It feels like things are starting to change.
I know that we are incredibly lucky, living here in the metropolitan area. Once we made it through those first few hectic weeks, when the promise of vaccines was dangled in front of us (sometimes I just stop to think at the topsy-turveyness of wanting, even yearning to have a huge scary needle stuck in my terrified-of-injections-since-childhood arm), when there seemed to be so much more demand than supply, we seem to be more or less okay. There seems to be enough doses around, and phalanxes of volunteers eager to connect the still-unvaccinated to that supply.
Everyone I know is either fully vaccinated or waiting for the second dose. (Except for children, of course. That’s a nagging worry that I push aside, and I suspect that other people do that too. I am looking forward with great anticipation to the time when kids, including little ones, are cleared for inoculation.)
We know that the number of diagnoses and hospitalizations still are up, but it seems controllable now. Because did I mention that WE’RE VACCINATED?
And it’s spring.
Last Friday night, my husband and I had our first indoor, maskless, normally rather than socially distanced Shabbat dinner with friends in the last 13 months. There were five of us altogether around a table that usually hosts eight or 10 or 12. Andy and I have spent at least one Shabbat a month with Ruth and Irv for at least 25 years; Helena joined our group maybe a decade and a half ago. We’ve been together through everything; sudden death, lingering death, engagements, weddings, births, miscarriages, grandchildren, job losses, moves. Joy. Grief. Everything.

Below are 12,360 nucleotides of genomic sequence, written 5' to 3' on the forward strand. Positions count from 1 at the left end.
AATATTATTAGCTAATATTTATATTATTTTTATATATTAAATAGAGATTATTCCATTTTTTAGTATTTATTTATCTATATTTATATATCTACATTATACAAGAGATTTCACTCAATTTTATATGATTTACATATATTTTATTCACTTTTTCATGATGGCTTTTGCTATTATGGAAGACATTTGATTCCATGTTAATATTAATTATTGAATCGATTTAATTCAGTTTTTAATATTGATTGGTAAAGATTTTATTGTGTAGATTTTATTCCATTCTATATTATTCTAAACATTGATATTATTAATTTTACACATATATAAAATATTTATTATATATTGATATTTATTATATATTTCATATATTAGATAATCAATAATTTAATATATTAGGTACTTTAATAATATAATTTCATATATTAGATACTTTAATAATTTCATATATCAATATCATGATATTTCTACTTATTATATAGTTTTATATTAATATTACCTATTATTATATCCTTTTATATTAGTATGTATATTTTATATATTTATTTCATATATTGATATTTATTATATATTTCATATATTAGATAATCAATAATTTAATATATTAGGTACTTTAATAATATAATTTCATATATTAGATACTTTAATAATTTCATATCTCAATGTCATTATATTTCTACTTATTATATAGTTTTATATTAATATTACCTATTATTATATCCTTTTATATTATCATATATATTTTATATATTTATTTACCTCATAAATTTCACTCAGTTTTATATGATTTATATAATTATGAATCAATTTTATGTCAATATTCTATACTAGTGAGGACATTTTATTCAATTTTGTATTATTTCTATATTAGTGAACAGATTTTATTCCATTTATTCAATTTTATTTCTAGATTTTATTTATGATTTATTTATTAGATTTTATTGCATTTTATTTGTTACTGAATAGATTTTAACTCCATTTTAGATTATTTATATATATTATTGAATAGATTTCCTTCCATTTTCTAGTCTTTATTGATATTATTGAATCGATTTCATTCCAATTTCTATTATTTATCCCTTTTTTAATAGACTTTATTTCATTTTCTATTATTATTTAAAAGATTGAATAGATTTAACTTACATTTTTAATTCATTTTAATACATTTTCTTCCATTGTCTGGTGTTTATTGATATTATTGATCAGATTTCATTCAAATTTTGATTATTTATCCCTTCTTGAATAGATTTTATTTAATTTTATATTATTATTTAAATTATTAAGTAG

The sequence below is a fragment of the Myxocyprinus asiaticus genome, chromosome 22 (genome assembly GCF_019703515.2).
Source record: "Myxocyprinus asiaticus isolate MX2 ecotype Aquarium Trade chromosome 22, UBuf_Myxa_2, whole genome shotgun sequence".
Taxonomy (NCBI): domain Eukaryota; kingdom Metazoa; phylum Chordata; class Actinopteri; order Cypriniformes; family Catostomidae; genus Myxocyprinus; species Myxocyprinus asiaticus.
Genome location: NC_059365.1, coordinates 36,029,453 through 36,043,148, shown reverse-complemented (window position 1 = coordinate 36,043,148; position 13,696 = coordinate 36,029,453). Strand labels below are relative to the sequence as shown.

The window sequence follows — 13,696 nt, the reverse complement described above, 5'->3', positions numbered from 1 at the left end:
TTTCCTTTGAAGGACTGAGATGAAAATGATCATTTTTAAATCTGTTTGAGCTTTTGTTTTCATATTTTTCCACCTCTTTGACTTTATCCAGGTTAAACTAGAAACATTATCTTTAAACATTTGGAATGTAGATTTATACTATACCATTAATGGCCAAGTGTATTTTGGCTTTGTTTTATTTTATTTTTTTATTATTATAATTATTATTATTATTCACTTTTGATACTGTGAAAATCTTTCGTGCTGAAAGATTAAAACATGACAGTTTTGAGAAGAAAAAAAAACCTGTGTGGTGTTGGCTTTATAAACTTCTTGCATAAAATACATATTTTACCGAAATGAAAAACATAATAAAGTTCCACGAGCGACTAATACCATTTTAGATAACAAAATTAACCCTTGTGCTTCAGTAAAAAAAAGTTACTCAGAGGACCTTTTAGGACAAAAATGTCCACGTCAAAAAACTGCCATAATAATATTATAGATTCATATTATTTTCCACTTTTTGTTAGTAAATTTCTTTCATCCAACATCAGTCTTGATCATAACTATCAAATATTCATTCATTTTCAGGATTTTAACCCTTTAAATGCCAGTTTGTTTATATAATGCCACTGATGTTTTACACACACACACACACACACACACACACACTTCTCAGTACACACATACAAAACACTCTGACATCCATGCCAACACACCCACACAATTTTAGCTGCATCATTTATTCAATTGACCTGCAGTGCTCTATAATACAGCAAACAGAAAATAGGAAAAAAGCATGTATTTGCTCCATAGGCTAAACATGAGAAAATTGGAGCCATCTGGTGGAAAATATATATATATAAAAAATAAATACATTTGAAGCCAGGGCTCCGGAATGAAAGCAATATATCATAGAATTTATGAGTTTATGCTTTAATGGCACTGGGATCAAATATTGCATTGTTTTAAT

For the last 13 months, we’ve only seen each other on our computer screens.
I’d expected to feel some something when I walked into Ruth and Irv’s apartment — I’d been looking forward to the evening with excitement – but I hadn’t expected to be overwhelmed with a rush of emotion so complicated that I couldn’t tease apart its strands, and I didn’t want to waste time trying. It was mainly joy, with an overlay of maybe 15 other emotions, like some kind of very complicated painting.
We sat in the living room we hadn’t realized we wouldn’t see for 13 months, and then moved to the dining room table and sang the melodies that didn’t sound the same with only two voices (particularly if one of them is coming from someone as tone-deaf as I am).
And then Irv said the Shehecheyanu, the blessing for something new. That new thing, of course, was a once-old thing. Our being together.
That did it for all of us. I couldn’t really see if anyone else was crying because my vision was too tear-clouded, but I did hear sniffs.
That’s the thing about beginning from the isolation of this pandemic. It makes every joy seem so very crystalline.
Later that weekend, I walked down Riverside Drive. (What do people without dogs do to make them leave their houses and remember that the outside exists? I drag mine everywhere.) On the corner of a pretty but generally unremarkable townhouse, I saw a sign, printed out from a computer and encased in plastic from a notebook, surrounded by newly blooming vines and trees, that read, in Hebrew on top and English below:
“Blessed are you, HASHEM, our God, King of the universe, for nothing is lacking in His universe, and He created in it good creatures and good trees, to cause mankind pleasure with them.”
And all I could think was Amen.